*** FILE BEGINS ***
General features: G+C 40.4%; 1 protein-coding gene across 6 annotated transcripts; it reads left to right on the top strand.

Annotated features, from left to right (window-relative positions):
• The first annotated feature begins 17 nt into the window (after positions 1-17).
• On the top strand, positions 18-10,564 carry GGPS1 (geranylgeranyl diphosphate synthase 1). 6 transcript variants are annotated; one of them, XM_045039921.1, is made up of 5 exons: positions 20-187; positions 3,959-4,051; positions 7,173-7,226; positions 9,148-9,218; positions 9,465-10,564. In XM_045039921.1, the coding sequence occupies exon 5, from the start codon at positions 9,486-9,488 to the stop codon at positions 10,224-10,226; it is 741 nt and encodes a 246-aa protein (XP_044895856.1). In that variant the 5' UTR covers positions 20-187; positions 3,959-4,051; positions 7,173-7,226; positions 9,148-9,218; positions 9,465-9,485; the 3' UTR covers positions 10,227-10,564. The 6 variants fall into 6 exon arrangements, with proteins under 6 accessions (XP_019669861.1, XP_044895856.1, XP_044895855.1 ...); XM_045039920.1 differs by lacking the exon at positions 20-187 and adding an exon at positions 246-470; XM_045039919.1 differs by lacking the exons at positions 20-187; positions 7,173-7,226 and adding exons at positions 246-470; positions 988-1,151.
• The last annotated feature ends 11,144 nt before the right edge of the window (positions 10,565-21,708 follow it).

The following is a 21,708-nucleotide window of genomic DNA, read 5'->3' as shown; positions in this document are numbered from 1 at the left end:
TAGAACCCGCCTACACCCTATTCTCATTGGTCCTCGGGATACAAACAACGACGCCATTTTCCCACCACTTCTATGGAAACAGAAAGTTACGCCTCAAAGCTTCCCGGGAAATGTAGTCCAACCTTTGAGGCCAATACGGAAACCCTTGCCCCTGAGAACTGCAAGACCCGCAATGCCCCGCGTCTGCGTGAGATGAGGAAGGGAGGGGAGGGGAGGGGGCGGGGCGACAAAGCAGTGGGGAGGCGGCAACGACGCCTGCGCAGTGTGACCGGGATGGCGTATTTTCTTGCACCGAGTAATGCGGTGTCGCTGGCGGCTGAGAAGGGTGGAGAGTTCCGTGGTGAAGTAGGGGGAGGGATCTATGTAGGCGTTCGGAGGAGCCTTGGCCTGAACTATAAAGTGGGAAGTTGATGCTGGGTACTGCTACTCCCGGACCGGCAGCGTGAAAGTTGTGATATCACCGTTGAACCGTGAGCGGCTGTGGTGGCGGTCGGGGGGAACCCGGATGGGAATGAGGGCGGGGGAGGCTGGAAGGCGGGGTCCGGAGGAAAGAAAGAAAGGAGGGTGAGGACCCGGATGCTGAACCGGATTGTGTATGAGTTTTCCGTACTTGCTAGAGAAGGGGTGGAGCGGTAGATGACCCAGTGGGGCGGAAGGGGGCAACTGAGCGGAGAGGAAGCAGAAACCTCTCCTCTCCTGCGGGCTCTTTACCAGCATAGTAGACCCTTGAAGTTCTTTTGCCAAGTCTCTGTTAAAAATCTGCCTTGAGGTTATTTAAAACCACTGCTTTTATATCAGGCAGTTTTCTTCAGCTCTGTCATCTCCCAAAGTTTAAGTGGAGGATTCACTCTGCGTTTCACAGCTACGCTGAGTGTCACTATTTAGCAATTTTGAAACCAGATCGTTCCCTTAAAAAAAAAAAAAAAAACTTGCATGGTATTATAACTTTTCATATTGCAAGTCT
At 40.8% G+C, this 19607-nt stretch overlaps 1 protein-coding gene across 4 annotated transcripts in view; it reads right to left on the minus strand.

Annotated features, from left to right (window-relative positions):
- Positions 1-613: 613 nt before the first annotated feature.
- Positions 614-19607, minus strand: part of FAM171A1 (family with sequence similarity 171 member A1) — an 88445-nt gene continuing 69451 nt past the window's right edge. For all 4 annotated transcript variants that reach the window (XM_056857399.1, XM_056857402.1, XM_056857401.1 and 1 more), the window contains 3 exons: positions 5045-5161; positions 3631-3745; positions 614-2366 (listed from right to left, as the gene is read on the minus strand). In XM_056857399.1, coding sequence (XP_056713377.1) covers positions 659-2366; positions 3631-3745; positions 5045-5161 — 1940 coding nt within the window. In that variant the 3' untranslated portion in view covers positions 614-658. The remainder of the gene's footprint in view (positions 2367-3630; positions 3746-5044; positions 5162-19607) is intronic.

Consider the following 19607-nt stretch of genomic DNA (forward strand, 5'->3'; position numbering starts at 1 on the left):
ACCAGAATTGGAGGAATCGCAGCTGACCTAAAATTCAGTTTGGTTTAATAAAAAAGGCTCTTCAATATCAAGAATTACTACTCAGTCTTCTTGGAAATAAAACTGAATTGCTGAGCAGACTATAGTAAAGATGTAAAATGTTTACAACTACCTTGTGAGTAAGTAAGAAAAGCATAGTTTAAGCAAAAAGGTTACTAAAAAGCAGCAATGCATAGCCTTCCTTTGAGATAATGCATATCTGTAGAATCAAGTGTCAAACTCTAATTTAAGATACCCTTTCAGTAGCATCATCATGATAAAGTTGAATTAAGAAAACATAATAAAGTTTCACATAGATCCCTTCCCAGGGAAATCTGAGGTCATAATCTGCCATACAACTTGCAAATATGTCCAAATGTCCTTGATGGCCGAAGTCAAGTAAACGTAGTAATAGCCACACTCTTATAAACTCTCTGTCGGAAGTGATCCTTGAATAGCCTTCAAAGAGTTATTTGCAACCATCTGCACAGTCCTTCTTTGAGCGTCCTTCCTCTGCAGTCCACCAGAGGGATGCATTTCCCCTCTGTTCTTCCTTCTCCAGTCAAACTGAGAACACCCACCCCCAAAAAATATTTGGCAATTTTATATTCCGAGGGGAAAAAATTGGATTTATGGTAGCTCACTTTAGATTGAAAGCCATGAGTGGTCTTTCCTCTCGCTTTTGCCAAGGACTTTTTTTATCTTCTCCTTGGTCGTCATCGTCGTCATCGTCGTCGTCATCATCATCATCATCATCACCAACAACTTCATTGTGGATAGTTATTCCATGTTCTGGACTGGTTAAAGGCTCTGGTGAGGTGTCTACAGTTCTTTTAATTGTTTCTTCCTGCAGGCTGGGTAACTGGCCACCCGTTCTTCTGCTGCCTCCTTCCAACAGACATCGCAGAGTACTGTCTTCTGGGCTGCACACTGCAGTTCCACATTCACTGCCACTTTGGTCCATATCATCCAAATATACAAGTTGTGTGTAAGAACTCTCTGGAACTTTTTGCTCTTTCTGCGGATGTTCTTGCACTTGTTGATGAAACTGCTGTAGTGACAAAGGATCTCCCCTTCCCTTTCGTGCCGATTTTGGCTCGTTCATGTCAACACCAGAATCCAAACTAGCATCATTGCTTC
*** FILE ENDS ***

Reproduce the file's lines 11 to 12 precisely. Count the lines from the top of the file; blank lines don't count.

- Positions 614-19607, minus strand: part of FAM171A1 (family with sequence similarity 171 member A1) — an 88445-nt gene continuing 69451 nt past the window's right edge. For all 4 annotated transcript variants that reach the window (XM_056857399.1, XM_056857402.1, XM_056857401.1 and 1 more), the window contains 3 exons: positions 5045-5161; positions 3631-3745; positions 614-2366 (listed from right to left, as the gene is read on the minus strand). In XM_056857399.1, coding sequence (XP_056713377.1) covers positions 659-2366; positions 3631-3745; positions 5045-5161 — 1940 coding nt within the window. In that variant the 3' untranslated portion in view covers positions 614-658. The remainder of the gene's footprint in view (positions 2367-3630; positions 3746-5044; positions 5162-19607) is intronic.

Consider the following 19607-nt stretch of genomic DNA (forward strand, 5'->3'; position numbering starts at 1 on the left):